No one knows how this will play out, but the flooding issue is now plain to see, thanks to pictures posted in the Independent last week, and research validating that the lake floods at a level a foot lower than the previous benchmark.

Freedom’s case will be front and center at the ZBA hearing on May 9, and we are persuaded by their legal arguments. But could this also be an opportunity for Ossipee officials to apply some common sense and reconsider the scope of the expansion in light of the published pictures?

Consider this: If Westward Shores were undeveloped floodplain land and a new owner came to town with a plan to build a major business there, consisting of 519 sites for camping vehicles served by septic systems and ancillary buildings, would anyone think that was a reasonable idea and good for the lake? Even if a way could be found to make it legal?

The Law and Common Sense at Westward Shores

8 thoughts on “The Law and Common Sense at Westward Shores

  • May 7, 2017 at 8:57 am
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    I am a abutter and I am still one of probably many people who draw their water from the lake for personal use. We don’t need more people with boats (gas and oil) in the water so close to me and my water supply. Just a short distance away, they have been putting more and more boats going into the marsh area tied up to posts. This is very near to my property.
    Being that May 9th is during the work week and I am in southern NH it is not feasible for me to attend this meeting. I am sure most abutters are in the same situation. Just because we are not at the meeting doesn’t mean we don’t care.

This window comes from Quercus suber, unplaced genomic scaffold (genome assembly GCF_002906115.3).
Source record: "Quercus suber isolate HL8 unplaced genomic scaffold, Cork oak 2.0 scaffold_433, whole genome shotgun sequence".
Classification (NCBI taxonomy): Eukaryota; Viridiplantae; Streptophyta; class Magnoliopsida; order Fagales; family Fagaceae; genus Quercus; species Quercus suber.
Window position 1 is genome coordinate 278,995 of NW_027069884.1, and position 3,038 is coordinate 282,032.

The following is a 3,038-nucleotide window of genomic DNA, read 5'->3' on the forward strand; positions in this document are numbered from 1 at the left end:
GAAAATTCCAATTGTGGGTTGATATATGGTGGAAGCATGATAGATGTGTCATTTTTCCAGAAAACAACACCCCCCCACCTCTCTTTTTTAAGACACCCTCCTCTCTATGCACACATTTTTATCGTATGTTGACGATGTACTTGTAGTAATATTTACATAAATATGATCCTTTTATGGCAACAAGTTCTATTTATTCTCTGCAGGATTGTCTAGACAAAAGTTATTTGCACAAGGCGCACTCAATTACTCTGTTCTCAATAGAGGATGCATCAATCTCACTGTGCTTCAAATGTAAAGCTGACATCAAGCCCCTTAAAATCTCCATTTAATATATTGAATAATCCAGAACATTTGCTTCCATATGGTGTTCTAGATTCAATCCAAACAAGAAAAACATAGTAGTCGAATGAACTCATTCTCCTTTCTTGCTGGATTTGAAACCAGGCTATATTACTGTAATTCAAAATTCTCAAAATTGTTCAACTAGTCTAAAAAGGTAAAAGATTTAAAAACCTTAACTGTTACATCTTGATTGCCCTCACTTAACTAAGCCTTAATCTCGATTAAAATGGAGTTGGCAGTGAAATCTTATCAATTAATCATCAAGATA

• May 7, 2017 at 8:27 pm
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    Where are the new 500 boats going to fit on the lake. That’s if they all have one boat each

  • May 8, 2017 at 6:16 pm
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    When officials’ decisions run against common sense, it suggests irregularities influenced them.

  • May 11, 2017 at 9:45 am
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    Thank you, David Smith and Associates, and those championing common sense – origins of “Law and Regulation” in the forefront.

  • May 14, 2017 at 5:51 pm
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    It would seem to me that since this area adjacent to the Bearcamp River floods so often that FEMA should change the classification from 100 year flood plain to 10 year flood plain. I assume this would mean this land would fall under stricter regulations.

  • May 15, 2017 at 6:41 pm
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    How come the outcome of the May 9th meeting about Westward Shores has not been posted?

  • May 16, 2017 at 3:15 pm
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    Ossipee denied Freedom’s appeal. A story will be published soon.

  • May 17, 2017 at 2:05 pm
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    Of course Ossipee would deny Freedom’s appeal. If the Town could sell each first born child into slavery to raise tax revenue, they’d have the kids listed on Craigslist faster than a westward shores camper could yell “hey, flood coming”.